Aside from the potential of a shiny new bauble in Comcast's hostile $44.5 billion bid for AT&T Broadband, Wall Street has very little reason not to continue cashing in its chips this week. Friday's hefty selloff occurred in a complete optimism vacuum why buy when unemployment is up, when the dollar won't quit, and when there's naught but dire second-quarter profit warnings in the air? And the bargain-hunters, as a crowd, are a long way from feeling bold enough to rush in.
That's because earnings season not earnings-warning season, but the real thing arrived Monday, and nobody's terribly excited. This was the quarter, remember, that's expected to be the worst economically in a decade, and one that corporate-earnings-watchers had written off months ago as predictably lousy. Already factored in; nothing to get too depressed about when it actually happened.
And maybe, with the outbreak of a cable war to keep them occupied, they'll remember saying that. But knowing the confessions are coming doesn't make them any easier to watch. After worse-than-expected outlooks Friday from data-storage market leader EMC and Intel-shadow chipmaker AMD, Wall Street investors are back to wringing their hands, and it's not as if they can all just go hit the golf course, at least not after a long July 4 holiday week.
Are consumers doing their job?
The procession of headliners started slow and undramatic Safeway hit the shelves Monday morning with earnings up eight cents a share over last year, matching forecasts and that'll help. Yahoo comes Wednesday; that's a little scarier.
Those who choose to amuse themselves by reading economic tea leaves may also find some calm. This week's trickles:
Monday: consumer credit levels. Tuesday: wholesale inventories for May. Thursday: jobless claims figures (watch the monthly rolling average and that 400,000 danger level) and sales figures from national retail chains. Friday: Retail sales. Which will be a big one, as we're all very anxious to see whether consumers (two-thirds of the GDP) are still buying as much stuff as the other third (businesses) need them to. (Early betting: Sure, why not? They've been doing it so far.)
But Wall Street is pretty much tasting its own cooking these days, and that means earnings and maybe cable guys will be setting the temperature of the Dow, NASDAQ and S&P 500 for a while yet. And with everyone awaiting gloom and doom, well, there's always a chance, however slim, for a pleasant surprise.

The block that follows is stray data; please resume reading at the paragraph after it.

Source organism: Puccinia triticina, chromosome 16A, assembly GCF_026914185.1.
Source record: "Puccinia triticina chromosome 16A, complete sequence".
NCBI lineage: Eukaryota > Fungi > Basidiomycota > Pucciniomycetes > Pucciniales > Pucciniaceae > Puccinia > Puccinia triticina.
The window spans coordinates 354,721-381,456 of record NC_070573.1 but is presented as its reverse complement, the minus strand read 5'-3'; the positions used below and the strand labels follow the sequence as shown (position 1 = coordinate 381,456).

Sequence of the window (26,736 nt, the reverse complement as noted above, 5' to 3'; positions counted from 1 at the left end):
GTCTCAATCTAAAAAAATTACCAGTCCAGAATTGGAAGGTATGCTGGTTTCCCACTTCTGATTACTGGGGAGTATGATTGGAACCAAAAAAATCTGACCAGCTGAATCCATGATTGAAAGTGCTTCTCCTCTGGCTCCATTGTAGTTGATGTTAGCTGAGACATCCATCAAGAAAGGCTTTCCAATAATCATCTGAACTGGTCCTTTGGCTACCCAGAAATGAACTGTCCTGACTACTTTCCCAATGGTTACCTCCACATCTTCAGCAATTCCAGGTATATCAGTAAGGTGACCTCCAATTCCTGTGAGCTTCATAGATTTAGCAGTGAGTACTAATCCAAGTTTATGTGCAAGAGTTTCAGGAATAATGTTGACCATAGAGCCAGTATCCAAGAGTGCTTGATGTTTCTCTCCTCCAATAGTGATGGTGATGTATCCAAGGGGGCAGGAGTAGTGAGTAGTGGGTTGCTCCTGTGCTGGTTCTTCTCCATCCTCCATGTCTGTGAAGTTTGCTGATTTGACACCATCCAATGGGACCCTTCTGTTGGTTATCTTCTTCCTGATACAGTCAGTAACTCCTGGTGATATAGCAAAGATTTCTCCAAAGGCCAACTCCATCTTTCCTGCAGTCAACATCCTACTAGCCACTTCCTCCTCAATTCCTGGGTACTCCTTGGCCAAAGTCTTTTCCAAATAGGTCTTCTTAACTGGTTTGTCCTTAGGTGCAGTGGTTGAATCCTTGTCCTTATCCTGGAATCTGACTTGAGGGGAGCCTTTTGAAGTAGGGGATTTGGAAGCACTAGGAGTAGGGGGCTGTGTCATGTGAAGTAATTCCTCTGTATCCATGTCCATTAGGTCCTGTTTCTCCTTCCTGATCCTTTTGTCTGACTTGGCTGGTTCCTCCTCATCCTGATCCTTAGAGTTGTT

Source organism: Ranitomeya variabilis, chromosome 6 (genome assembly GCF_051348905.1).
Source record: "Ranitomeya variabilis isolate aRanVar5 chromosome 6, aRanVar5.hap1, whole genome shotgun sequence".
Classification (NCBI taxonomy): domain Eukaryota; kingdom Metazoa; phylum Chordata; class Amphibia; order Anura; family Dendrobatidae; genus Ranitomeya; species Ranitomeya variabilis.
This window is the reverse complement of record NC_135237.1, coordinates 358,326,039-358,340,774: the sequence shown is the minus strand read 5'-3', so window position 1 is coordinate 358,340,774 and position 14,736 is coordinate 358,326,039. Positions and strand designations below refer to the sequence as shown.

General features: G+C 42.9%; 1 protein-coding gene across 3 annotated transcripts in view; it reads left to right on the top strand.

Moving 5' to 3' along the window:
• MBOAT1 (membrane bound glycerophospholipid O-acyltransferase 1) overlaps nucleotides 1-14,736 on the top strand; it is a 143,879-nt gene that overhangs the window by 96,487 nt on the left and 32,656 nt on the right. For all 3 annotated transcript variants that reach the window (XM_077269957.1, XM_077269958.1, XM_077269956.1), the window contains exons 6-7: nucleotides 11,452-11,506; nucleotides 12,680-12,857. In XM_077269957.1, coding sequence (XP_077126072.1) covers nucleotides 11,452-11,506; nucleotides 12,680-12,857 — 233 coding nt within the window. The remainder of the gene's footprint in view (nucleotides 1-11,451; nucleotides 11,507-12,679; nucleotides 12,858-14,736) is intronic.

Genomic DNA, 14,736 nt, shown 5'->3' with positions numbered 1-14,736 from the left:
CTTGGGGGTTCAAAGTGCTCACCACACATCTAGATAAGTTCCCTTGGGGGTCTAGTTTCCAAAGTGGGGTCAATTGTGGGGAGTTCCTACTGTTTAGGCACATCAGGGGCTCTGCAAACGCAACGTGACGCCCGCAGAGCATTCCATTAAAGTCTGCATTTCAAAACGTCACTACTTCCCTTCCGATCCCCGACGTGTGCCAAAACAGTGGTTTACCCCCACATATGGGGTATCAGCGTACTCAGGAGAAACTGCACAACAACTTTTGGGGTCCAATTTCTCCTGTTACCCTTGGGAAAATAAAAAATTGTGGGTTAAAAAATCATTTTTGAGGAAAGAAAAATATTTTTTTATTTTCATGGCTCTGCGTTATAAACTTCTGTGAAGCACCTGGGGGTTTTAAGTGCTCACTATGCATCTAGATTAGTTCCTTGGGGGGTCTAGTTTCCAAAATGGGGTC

According to forecaster/tracker Thomson Financial/First Call, about 730 companies have already warned that their results will be worse than expected, and that number is expected to top off at about 900 before it's all over. Which is a heck of a lot of companies, no doubt about it but still less than the 816 at this point last quarter and 935 overall for Q1. Could it be there isn't as much bad news as before? That there's even some success stories sprinkled in? Could this be drumroll, please the earnings trough before things pick up again in the wake of just-begun Q3?
Maybe the good news is that the bad news is not so bad?
One might as well be calling a bottom in the markets. It's not hard to do when things are this flat and analysts are forecasting an 18% year-over-year drop in Q2 results, the sharpest decline since 1991. But the real question is how long it'll stay that way. That, nobody knows, but the general feeling is it ain't gonna be over anytime soon.
So where does that leave Wall Street this week? In the usual depressed state and Monday's two big non-AT&T financial newspaper stories didn't help. The NYT reports that 401(k) accounts, thanks to the average investor's over-reliance on stocks (especially their company's stock) and a general inability to navigate these swampy financial waters, are now losing money for the very first time. (NYT to George W. Bush: Dare you privatize Social Security with these amateurs doing the investing?)
And in not-unrelated news, USA Today reports that a 6-month check of stock picks by 10 Wall Street strategists polled by the paper in January are down an average of 22 percent lagging even this sickly wider market. Guess we're all in the same boat.
And the tide may be out for a while. Friday's carnage put the indexes back to where they were in April which is probably the main reason why Monday started off with an uptick. Wall Street knows all too well why Greenspan's cuts haven't done any appreciable good businesses are still too busy hacking at costs to be lured by cheap borrowing and until a few CEOs pop their heads up and say, "Sales are picking up again," there's very little reason to wade in and start buying.
It is, of course, possible that the earnings reports of the next few weeks could contain such a sentiment. But don't believe it until you hear it.